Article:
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Sunday, February 3, 2019

Hosea, Day 19: Hosea 10 - How Should We Respond When God Takes Away Our Idols?

How Should We Respond When God Takes Away Our Idols?

Israel is a luxuriant vine
    that yields its fruit.
The more his fruit increased,
    the more altars he built;
as his country improved,
    he improved his pillars.
Their heart is false;
    now they must bear their guilt.
The Lord will break down their altars
    and destroy their pillars.

For now they will say:
    “We have no king,
for we do not fear the Lord;
    and a king—what could he do for us?”
They utter mere words;
    with empty oaths they make covenants;
so judgment springs up like poisonous weeds
    in the furrows of the field.
The inhabitants of Samaria tremble
    for the calf of Beth-aven.
Its people mourn for it, and so do its idolatrous priests—
    those who rejoiced over it and over its glory—
    for it has departed from them.
The thing itself shall be carried to Assyria
    as tribute to the great king.
Ephraim shall be put to shame,
    and Israel shall be ashamed of his idol.

Samaria's king shall perish
    like a twig on the face of the waters.
The high places of Aven, the sin of Israel,
    shall be destroyed.
Thorn and thistle shall grow up
    on their altars,
and they shall say to the mountains, “Cover us,”
    and to the hills, “Fall on us.”

Ephraim was a trained calf
    that loved to thresh,
    and I spared her fair neck;
but I will put Ephraim to the yoke;
    Judah must plow;
    Jacob must harrow for himself.
Sow for yourselves righteousness;
    reap steadfast love;
    break up your fallow ground,
for it is the time to seek the Lord,
    that he may come and rain righteousness upon you.


- Hosea 10:1-8, 11-12, ESV

D.L. Moody famously said, "The Bible will keep you from sin, or sin will keep you from the Bible." And while I'm not sure I agree 100% with that statement, it does express an important truth, which I might put this way: If you belong to God and you give your heart to idols, you will find that your idols will draw your heart away from the Lord, or else the Lord, in love, will take away your idols.

So, if the Lord loves you, He will take away your idols, if you don't repent and surrender them first. Now, having the Lord take away your idols is a painful process. Hosea 10 describes it in graphic detail. A deeply rooted, dearly cherished idol is not one we give up easily. And when God takes it away, it disrupts and upends our entire lives.

Think about it: If your career is your idol, so that you find your self-worth and identity in your job and salary, you can either repent and submit your career to the Lord, or He may lovingly take it away from you. That would not be easy. Yet God has had to do that for His people again and again, and it is something He does in love. Nothing can take His place in our hearts and lives without disastrous consequences.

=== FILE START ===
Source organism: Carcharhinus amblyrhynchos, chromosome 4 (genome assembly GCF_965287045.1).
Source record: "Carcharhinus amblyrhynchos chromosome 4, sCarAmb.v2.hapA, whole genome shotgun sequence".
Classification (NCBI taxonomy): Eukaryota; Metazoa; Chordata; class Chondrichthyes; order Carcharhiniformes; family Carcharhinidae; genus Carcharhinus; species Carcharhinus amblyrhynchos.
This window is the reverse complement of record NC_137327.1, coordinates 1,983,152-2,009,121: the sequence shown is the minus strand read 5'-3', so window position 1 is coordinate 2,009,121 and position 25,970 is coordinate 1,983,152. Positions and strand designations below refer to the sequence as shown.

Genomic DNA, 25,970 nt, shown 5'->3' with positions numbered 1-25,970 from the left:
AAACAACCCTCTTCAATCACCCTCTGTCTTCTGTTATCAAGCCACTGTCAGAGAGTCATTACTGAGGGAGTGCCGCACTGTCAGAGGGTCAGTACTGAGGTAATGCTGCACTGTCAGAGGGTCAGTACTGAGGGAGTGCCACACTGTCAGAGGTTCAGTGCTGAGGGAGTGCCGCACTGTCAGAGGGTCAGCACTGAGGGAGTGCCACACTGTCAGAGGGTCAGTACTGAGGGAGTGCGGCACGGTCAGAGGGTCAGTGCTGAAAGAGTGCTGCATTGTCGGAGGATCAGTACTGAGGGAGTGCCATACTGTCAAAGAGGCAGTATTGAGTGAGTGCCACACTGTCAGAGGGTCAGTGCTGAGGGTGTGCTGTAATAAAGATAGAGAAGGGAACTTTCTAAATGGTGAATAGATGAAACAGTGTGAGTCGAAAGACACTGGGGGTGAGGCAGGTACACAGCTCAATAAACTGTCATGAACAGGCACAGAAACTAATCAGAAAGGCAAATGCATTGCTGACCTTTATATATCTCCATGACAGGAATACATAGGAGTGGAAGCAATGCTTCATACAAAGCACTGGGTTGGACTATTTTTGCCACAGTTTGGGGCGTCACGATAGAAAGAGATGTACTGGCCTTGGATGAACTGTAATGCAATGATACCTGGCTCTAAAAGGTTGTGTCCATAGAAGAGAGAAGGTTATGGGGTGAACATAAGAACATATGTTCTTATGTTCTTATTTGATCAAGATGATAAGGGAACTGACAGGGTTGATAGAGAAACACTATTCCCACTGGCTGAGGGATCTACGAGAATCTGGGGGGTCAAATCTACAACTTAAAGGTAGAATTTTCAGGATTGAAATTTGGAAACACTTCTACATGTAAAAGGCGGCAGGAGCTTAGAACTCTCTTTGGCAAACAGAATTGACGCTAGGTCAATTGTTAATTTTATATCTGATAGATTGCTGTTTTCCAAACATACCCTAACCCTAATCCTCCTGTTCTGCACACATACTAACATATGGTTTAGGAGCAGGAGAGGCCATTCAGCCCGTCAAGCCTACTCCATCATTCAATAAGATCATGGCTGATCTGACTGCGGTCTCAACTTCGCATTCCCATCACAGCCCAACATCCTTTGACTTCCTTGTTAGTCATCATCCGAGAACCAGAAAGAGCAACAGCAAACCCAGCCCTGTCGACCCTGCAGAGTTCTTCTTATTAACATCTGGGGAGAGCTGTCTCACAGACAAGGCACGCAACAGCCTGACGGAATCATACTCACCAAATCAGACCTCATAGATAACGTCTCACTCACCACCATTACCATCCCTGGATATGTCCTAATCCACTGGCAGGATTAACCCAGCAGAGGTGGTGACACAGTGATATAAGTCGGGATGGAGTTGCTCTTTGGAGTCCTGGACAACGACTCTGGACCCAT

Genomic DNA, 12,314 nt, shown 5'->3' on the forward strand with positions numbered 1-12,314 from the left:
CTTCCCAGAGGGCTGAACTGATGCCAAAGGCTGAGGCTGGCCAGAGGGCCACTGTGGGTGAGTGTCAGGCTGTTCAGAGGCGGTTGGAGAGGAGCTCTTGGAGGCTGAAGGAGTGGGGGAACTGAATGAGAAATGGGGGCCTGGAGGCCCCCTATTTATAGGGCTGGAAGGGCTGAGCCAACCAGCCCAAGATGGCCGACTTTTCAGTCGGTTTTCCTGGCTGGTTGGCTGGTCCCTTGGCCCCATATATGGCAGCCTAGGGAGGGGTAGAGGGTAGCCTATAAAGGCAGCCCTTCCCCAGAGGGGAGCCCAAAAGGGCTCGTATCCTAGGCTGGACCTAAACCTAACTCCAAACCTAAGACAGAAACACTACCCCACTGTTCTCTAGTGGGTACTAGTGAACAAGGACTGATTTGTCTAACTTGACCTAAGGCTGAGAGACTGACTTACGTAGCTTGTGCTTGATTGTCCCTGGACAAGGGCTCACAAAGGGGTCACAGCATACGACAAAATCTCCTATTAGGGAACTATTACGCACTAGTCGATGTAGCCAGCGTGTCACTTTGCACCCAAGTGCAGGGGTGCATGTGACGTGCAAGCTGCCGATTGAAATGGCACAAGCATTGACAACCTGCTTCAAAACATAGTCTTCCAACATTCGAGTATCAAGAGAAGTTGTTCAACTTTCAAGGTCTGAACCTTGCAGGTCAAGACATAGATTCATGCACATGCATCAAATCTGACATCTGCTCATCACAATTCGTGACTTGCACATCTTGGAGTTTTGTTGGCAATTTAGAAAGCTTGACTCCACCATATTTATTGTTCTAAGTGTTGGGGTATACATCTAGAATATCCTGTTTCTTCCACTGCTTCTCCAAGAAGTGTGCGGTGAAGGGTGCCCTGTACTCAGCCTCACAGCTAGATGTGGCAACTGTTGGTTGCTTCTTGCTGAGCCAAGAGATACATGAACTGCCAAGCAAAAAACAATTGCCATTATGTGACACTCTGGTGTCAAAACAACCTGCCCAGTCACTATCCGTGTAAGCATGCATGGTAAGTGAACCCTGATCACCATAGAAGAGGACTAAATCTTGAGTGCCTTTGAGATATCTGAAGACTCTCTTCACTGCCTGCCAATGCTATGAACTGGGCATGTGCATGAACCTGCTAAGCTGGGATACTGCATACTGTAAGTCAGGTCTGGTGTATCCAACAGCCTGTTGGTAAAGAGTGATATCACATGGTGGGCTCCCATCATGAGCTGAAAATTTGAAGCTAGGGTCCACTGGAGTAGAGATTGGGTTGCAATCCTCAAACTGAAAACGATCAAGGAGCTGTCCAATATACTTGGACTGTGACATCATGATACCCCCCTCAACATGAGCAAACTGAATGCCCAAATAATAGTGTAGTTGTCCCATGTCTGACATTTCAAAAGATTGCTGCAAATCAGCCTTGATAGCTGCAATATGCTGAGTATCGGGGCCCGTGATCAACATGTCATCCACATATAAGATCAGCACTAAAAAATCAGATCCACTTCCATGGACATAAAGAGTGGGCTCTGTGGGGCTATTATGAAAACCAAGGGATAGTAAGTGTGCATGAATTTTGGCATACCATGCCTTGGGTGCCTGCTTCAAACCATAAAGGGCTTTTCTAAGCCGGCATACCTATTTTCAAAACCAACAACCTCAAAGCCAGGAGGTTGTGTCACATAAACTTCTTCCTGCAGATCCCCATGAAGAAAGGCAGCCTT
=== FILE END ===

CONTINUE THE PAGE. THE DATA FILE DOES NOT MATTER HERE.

How should we respond if we see God taking away our idols? Israel responded by wailing for their idols and rejecting the Lord as their ruler.  That was not a good response. It certainly did not help their situation any. 

Instead, God told Israel what they should do, and it's the same word we need to hear:  

Sow for yourselves righteousness;
    reap steadfast love;
    break up your fallow ground,
for it is the time to seek the Lord,
    that he may come and rain righteousness upon you.

The New Testament uses slightly different language to communicate the same truth to the church:

Do not be deceived: God is not mocked, for whatever one sows, that will he also reap. For the one who sows to his own flesh will from the flesh reap corruption, but the one who sows to the Spirit will from the Spirit reap eternal life. And let us not grow weary of doing good, for in due season we will reap, if we do not give up. - Galatians 6:7-9, ESV

So, when God takes away our idols, we need to realize that we've been sowing to our flesh and we have been reaping corruption. We need to start sowing to the Spirit instead. That is, we need to start sowing righteousness. What does that mean? Hosea unpacks it: Break up the fallow ground and seek the Lord.

I'l put it another way: If God strips our idols from us, we can either cling to our idols or we can begin to cling to the Lord. We can either bemoan the loss of our idol, or we can thank the Lord for loving us enough to take away something we were unable to give up. We can turn to Him in thankful praise, knowing that the loss of our idol was His act of love for us.

The Lord loves you too much to leave you alone in the grip of your self-destructive idol. And that's wonderful good news, even when it hurts. 

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